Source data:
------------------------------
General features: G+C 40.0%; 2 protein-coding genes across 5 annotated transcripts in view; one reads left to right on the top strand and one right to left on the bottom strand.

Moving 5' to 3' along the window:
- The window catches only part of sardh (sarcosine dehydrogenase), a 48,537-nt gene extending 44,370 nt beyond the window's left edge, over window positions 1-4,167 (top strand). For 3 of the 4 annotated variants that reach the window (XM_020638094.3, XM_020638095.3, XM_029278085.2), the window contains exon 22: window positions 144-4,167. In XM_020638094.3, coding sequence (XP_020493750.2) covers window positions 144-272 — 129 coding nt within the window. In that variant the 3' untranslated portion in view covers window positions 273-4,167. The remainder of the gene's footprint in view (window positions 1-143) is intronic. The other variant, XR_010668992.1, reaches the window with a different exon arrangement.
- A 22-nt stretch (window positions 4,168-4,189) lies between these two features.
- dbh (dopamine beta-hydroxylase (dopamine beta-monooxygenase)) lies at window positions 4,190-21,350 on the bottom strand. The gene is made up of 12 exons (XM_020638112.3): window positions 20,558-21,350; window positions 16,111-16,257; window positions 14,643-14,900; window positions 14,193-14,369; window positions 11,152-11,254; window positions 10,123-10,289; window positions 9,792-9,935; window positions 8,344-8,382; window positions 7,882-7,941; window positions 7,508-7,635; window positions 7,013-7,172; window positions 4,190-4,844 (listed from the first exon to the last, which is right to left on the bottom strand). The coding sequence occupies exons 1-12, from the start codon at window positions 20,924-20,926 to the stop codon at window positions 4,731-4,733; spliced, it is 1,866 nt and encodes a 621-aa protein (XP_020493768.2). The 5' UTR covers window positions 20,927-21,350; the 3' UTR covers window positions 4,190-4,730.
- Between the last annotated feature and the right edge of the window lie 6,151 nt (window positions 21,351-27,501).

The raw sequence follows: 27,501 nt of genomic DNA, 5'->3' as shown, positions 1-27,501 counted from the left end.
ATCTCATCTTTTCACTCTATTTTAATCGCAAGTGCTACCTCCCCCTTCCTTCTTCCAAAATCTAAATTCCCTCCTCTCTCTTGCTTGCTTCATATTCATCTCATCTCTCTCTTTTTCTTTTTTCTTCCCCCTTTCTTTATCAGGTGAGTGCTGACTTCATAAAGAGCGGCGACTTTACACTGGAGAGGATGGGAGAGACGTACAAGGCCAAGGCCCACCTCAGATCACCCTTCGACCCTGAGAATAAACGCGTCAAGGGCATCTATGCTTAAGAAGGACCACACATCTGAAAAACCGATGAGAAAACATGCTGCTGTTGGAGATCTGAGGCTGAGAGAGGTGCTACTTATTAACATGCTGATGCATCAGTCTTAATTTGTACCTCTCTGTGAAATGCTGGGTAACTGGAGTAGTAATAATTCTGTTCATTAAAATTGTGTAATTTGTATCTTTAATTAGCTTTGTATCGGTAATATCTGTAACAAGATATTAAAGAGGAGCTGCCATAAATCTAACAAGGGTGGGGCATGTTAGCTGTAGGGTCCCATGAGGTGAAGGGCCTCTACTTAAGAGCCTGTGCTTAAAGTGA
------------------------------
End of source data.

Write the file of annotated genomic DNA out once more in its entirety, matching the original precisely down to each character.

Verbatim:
General features: G+C 40.0%; 2 protein-coding genes across 5 annotated transcripts in view; one reads left to right on the top strand and one right to left on the bottom strand.

Moving 5' to 3' along the window:
- The window catches only part of sardh (sarcosine dehydrogenase), a 48,537-nt gene extending 44,370 nt beyond the window's left edge, over window positions 1-4,167 (top strand). For 3 of the 4 annotated variants that reach the window (XM_020638094.3, XM_020638095.3, XM_029278085.2), the window contains exon 22: window positions 144-4,167. In XM_020638094.3, coding sequence (XP_020493750.2) covers window positions 144-272 — 129 coding nt within the window. In that variant the 3' untranslated portion in view covers window positions 273-4,167. The remainder of the gene's footprint in view (window positions 1-143) is intronic. The other variant, XR_010668992.1, reaches the window with a different exon arrangement.
- A 22-nt stretch (window positions 4,168-4,189) lies between these two features.
- dbh (dopamine beta-hydroxylase (dopamine beta-monooxygenase)) lies at window positions 4,190-21,350 on the bottom strand. The gene is made up of 12 exons (XM_020638112.3): window positions 20,558-21,350; window positions 16,111-16,257; window positions 14,643-14,900; window positions 14,193-14,369; window positions 11,152-11,254; window positions 10,123-10,289; window positions 9,792-9,935; window positions 8,344-8,382; window positions 7,882-7,941; window positions 7,508-7,635; window positions 7,013-7,172; window positions 4,190-4,844 (listed from the first exon to the last, which is right to left on the bottom strand). The coding sequence occupies exons 1-12, from the start codon at window positions 20,924-20,926 to the stop codon at window positions 4,731-4,733; spliced, it is 1,866 nt and encodes a 621-aa protein (XP_020493768.2). The 5' UTR covers window positions 20,927-21,350; the 3' UTR covers window positions 4,190-4,730.
- Between the last annotated feature and the right edge of the window lie 6,151 nt (window positions 21,351-27,501).

The raw sequence follows: 27,501 nt of genomic DNA, 5'->3' as shown, positions 1-27,501 counted from the left end.
ATCTCATCTTTTCACTCTATTTTAATCGCAAGTGCTACCTCCCCCTTCCTTCTTCCAAAATCTAAATTCCCTCCTCTCTCTTGCTTGCTTCATATTCATCTCATCTCTCTCTTTTTCTTTTTTCTTCCCCCTTTCTTTATCAGGTGAGTGCTGACTTCATAAAGAGCGGCGACTTTACACTGGAGAGGATGGGAGAGACGTACAAGGCCAAGGCCCACCTCAGATCACCCTTCGACCCTGAGAATAAACGCGTCAAGGGCATCTATGCTTAAGAAGGACCACACATCTGAAAAACCGATGAGAAAACATGCTGCTGTTGGAGATCTGAGGCTGAGAGAGGTGCTACTTATTAACATGCTGATGCATCAGTCTTAATTTGTACCTCTCTGTGAAATGCTGGGTAACTGGAGTAGTAATAATTCTGTTCATTAAAATTGTGTAATTTGTATCTTTAATTAGCTTTGTATCGGTAATATCTGTAACAAGATATTAAAGAGGAGCTGCCATAAATCTAACAAGGGTGGGGCATGTTAGCTGTAGGGTCCCATGAGGTGAAGGGCCTCTACTTAAGAGCCTGTGCTTAAAGTGA